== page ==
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NGA report urges states to develop supported employment programs.

One in ten individuals with severe mental illness who want to and can work is doing so. This statistic stems from barriers to employment including the misconception that individuals with psychiatric disabilities are unable to maintain jobs and the fear individuals have of losing Social Security benefits and Medicaid. In July of 2003 the National Governors Association (NGA) released a paper urging "states to design policies and programs that encourage greater employment of people with mental illness" (Manisses Communication Group, Inc., 2003). This short article outlines the key concepts covered in the NGA paper and includes an interview with Jenn O'Connor, the paper's author.

The paper maintains that if the correct supports are in place, including medical treatment and employment services, an individual with a severe psychiatric disability can hold a competitive job and in turn become more self-sufficient and contribute to society. O'Connor also points out that supported employment can "increase people's self-esteem, and reduce homelessness and incarceration". The NGA paper gives three strategies for states to consider in order to encourage more individuals with psychiatric disabilities to work. The first strategy involves providing customized assistance for at-risk groups, "including screening for depression and providing people with advisement, education, training and employment services" (Manisses Communication Group, Inc., 2003). The second strategy involves "expanding vocational rehabilitation and employment-related services." The last strategy the paper identifies is to "increase professional and non-professional or community supports". The paper studied eight state initiatives implementing a variety of strategies. The study concluded that individuals with psychiatric disabilities, when given the proper supports were able to better handle day-to-day life issues and maintain a competitive job for twice as long as those who did not receive support.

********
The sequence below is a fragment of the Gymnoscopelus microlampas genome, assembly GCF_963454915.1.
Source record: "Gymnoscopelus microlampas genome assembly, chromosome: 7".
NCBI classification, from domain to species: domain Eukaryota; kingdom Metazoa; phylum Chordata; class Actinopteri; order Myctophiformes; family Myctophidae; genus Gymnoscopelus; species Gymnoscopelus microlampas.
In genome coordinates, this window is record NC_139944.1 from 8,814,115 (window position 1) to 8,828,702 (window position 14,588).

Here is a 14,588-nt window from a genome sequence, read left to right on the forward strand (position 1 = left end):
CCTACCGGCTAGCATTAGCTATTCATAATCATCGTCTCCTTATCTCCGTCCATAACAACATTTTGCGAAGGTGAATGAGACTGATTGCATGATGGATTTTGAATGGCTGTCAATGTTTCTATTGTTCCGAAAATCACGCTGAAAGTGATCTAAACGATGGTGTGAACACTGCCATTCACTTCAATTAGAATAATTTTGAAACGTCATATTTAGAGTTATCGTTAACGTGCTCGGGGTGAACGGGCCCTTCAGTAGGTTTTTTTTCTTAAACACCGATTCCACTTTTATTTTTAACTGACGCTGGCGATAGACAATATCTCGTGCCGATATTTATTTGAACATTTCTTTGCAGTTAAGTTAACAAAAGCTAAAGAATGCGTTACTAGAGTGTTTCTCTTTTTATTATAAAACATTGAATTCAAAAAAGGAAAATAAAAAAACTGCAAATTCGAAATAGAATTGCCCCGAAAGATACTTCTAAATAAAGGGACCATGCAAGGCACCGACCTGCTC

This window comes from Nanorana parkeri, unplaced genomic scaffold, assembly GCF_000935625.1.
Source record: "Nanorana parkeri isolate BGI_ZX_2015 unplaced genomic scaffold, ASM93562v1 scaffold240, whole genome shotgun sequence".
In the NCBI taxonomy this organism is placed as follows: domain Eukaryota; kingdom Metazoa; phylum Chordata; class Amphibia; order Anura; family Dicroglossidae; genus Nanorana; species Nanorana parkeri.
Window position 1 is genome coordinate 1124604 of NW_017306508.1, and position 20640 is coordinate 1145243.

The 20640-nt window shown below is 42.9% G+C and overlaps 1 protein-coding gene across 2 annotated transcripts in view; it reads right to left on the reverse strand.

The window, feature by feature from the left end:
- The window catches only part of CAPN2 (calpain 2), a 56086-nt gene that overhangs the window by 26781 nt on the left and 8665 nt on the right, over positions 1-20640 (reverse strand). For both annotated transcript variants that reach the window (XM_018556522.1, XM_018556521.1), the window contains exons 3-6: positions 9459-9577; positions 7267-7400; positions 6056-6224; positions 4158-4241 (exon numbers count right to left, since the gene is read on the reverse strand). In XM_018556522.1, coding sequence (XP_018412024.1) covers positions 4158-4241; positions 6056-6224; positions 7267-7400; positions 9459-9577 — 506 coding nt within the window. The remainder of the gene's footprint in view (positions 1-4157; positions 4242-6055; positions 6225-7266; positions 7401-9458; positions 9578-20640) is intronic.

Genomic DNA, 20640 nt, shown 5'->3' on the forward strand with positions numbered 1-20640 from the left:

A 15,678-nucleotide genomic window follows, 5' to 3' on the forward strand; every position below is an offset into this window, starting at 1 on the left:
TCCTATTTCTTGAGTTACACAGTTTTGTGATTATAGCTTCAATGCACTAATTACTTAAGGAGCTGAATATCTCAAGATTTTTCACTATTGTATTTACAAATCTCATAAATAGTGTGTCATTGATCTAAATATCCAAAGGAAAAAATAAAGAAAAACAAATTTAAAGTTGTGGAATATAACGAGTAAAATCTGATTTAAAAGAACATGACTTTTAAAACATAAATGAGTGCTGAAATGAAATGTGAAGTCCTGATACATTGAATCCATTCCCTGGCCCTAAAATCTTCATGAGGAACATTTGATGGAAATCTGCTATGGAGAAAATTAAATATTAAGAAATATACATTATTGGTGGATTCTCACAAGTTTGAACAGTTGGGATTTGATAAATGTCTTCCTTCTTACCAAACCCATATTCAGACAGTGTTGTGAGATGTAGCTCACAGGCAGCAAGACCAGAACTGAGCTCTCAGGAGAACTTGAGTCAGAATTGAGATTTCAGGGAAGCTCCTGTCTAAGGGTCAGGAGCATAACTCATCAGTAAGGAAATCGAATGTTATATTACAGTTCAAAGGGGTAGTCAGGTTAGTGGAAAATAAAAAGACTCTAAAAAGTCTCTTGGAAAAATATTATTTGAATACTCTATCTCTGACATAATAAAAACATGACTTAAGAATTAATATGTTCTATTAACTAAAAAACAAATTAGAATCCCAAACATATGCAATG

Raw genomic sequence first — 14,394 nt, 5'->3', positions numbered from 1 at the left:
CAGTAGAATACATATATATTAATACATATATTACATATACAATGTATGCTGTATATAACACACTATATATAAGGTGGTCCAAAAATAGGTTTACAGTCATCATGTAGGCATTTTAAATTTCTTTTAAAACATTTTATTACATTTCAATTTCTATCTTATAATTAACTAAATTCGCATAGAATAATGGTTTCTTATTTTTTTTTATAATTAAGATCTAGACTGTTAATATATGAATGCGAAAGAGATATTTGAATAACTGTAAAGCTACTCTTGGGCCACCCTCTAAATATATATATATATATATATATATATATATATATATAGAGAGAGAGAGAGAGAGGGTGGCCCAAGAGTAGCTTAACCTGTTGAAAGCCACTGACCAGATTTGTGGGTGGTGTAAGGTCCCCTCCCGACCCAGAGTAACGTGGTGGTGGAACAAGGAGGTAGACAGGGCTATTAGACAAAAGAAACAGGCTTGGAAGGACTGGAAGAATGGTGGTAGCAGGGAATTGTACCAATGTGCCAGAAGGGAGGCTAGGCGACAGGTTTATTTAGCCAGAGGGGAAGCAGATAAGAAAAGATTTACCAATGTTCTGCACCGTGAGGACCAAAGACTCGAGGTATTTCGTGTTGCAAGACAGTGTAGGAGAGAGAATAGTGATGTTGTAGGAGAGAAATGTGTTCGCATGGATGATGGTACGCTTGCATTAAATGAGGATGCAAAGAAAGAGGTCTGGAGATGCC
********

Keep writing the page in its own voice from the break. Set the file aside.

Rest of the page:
O'Connor acknowledges that the startup costs for such initiatives can be considerable. However, according to Harvey Rosenthal, Executive Director of the New York Association of Psychiatric Rehabilitation Services, "Not only is supported employment the right policy-it's good, smart policy from a fiscal point of view."

Reference:

Manisses Communication Group, Inc. (2003). NGA report urges states to develop supported employment programs. Mental Health Weekly 13:33, 1-3.

 


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